It is a panorama of what radio was like in its prime - featuring the unique comedy of Easy Aces, Bob and Ray, and dramatic shows starring Charles Boyer, Robert Cummings, and Rosalind Russell. Two innovative plays written by radio poet laureate Norman Corwin are included as well as domestic comedy with Mr. & Mrs. Blandings, starring Cary Grant and Betsy Drake.
Ozzie Nelson was Red Skelton's bandleader on the popular radio series The Red Skelton Show. Ozzie's wife, Harriet Hilliard, was Skelton's singer. When Skelton was drafted in March 1944, Ozzie was prompted to create his own family sitcom radio series. The Adventures of Ozzie & Harriet launched on CBS radio on October 8, 1944 and made a midseason switch to NBC in 1949. It starred Ozzie as the head of the Nelson household, which included his wife, Harriet, and their two boys, David and Ricky.
Created by Irving Brecher, The Life of Riley starred William Bendix as Brooklyn-born Chester A. Riley, a family man who worked as a wing riveter at the fictional Cunningham Aircraft plant in California. The stories were usually set at home, where Riley would cheerfully disrupt life with his malapropisms and ill-timed intervention into minor problems. His stock answer to every turn of fate became a popular catchphrase: "What a revoltin' development this is!"
This collection features five episodes of the classic NBC radio show starring Bob Hope: Cary Grant, Gary Cooper, Ginger Rogers, Lum 'n' Abner, and The Andrews Sisters.
For gamblers, burlesque queens, murderers and innocents, comedy and tragedy were found in equal measure on the streets of Damon Runyon's Manhattan. Runyon, one of the most popular and widely-read figures of the Golden Age of the American Short Story, found his work was cut to measure for success in the most verbal medium of all: Radio drama. John Brown stars as the glib Broadway, whose scene-setting brings a distinctive unifying touch to these fourteen digitally remastered episodes of the classic Damon Runyon Theatre radio series.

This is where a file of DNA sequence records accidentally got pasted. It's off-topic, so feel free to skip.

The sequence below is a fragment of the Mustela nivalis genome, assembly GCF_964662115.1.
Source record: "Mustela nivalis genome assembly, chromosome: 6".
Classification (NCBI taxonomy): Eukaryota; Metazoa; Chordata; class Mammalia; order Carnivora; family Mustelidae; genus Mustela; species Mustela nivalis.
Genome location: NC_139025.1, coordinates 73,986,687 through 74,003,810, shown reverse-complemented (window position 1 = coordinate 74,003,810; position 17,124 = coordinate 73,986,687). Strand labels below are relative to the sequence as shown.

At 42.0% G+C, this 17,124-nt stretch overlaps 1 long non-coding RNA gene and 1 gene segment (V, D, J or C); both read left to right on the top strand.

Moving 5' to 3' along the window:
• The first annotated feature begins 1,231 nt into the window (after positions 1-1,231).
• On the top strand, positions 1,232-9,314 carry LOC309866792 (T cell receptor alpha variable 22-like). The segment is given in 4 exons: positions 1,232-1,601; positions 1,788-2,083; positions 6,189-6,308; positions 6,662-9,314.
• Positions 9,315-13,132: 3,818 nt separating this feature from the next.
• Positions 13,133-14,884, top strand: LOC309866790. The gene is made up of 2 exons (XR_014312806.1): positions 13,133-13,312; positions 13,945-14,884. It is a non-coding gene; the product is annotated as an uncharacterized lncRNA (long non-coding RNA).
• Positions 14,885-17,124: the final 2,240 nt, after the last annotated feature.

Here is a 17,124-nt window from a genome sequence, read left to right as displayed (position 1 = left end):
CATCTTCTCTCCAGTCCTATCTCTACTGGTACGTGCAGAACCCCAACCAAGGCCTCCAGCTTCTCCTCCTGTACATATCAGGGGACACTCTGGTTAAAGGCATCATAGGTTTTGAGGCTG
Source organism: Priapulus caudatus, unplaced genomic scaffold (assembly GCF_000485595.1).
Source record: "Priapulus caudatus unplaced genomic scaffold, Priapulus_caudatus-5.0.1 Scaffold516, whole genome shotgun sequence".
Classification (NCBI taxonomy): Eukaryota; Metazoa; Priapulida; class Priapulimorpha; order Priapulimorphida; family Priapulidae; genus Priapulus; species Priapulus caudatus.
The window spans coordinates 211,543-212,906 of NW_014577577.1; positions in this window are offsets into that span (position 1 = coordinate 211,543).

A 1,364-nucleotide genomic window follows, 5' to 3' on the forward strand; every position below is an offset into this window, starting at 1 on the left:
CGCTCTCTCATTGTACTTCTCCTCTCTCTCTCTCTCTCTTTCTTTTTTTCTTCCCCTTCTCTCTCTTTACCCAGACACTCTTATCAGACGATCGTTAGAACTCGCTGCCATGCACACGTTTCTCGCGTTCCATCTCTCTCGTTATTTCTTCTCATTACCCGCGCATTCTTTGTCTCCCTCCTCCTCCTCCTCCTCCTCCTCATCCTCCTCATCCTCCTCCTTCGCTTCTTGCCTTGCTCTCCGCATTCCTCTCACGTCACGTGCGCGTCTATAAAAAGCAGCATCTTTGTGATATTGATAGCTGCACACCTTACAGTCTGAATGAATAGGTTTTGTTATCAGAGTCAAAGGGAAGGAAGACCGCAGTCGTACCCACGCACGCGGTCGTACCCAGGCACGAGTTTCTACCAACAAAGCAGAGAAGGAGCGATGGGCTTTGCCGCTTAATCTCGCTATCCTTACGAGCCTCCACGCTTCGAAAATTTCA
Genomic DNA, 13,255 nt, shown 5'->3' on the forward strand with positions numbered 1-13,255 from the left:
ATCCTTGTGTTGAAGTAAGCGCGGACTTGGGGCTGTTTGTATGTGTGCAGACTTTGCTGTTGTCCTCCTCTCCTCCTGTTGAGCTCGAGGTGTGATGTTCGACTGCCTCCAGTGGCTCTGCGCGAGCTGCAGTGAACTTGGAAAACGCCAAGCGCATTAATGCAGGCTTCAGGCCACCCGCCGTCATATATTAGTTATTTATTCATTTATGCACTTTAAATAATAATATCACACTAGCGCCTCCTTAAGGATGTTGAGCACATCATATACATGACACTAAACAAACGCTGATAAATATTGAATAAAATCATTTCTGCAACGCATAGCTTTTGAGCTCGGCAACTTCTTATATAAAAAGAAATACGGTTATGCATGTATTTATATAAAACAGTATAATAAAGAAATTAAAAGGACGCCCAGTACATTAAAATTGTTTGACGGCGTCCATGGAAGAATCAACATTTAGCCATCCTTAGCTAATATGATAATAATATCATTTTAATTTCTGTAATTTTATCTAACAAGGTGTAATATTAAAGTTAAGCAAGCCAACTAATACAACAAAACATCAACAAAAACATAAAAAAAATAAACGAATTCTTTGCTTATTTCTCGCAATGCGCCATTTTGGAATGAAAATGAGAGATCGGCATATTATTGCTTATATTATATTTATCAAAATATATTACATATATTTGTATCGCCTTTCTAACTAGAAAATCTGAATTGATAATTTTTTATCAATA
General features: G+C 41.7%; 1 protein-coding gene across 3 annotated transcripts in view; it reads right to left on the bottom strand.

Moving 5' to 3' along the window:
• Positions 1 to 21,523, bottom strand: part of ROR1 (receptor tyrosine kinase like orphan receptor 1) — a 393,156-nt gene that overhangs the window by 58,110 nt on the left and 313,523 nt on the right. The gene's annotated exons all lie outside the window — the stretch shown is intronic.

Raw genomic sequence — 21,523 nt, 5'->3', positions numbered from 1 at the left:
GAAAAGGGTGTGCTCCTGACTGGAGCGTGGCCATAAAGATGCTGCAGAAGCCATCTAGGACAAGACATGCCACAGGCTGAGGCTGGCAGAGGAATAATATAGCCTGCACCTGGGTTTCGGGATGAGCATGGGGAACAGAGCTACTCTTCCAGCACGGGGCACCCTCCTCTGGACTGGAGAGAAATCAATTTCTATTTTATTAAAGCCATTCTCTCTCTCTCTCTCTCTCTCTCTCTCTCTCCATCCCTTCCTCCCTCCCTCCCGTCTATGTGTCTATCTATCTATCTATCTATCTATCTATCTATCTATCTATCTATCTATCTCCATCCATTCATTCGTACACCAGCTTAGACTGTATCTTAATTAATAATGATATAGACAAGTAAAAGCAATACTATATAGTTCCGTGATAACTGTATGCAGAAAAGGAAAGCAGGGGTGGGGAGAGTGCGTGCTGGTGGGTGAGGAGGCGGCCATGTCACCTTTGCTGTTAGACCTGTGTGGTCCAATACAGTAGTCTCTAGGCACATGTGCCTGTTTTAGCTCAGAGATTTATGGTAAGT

Andy Rooney once observed, "A lot of people think, as I do, that they appreciate Bob and Ray more than anyone else does." Undoubtedly included in that lot of people are classic radio fans, many of whom have delighted in the offbeat radio antics of Messrs. Elliott and Goulding for the past half century.
Among radio comedy's most enduring features were its running gags - and few gags ran longer, or more hilariously, than the legendary feud between two of its great masters: Jack Benny and Fred Allen. For nearly 20 years the mere mention of Benny on an Allen program was guaranteed to produce an escalating laugh - just as bringing Allen up with Benny had listener in stitches at the mere anticipation of a response. This collection brings together the classic episodes that started it all, to the showdown that was supposed to end it once and for all.
"Benny and Allen? How Can you Go Wrong"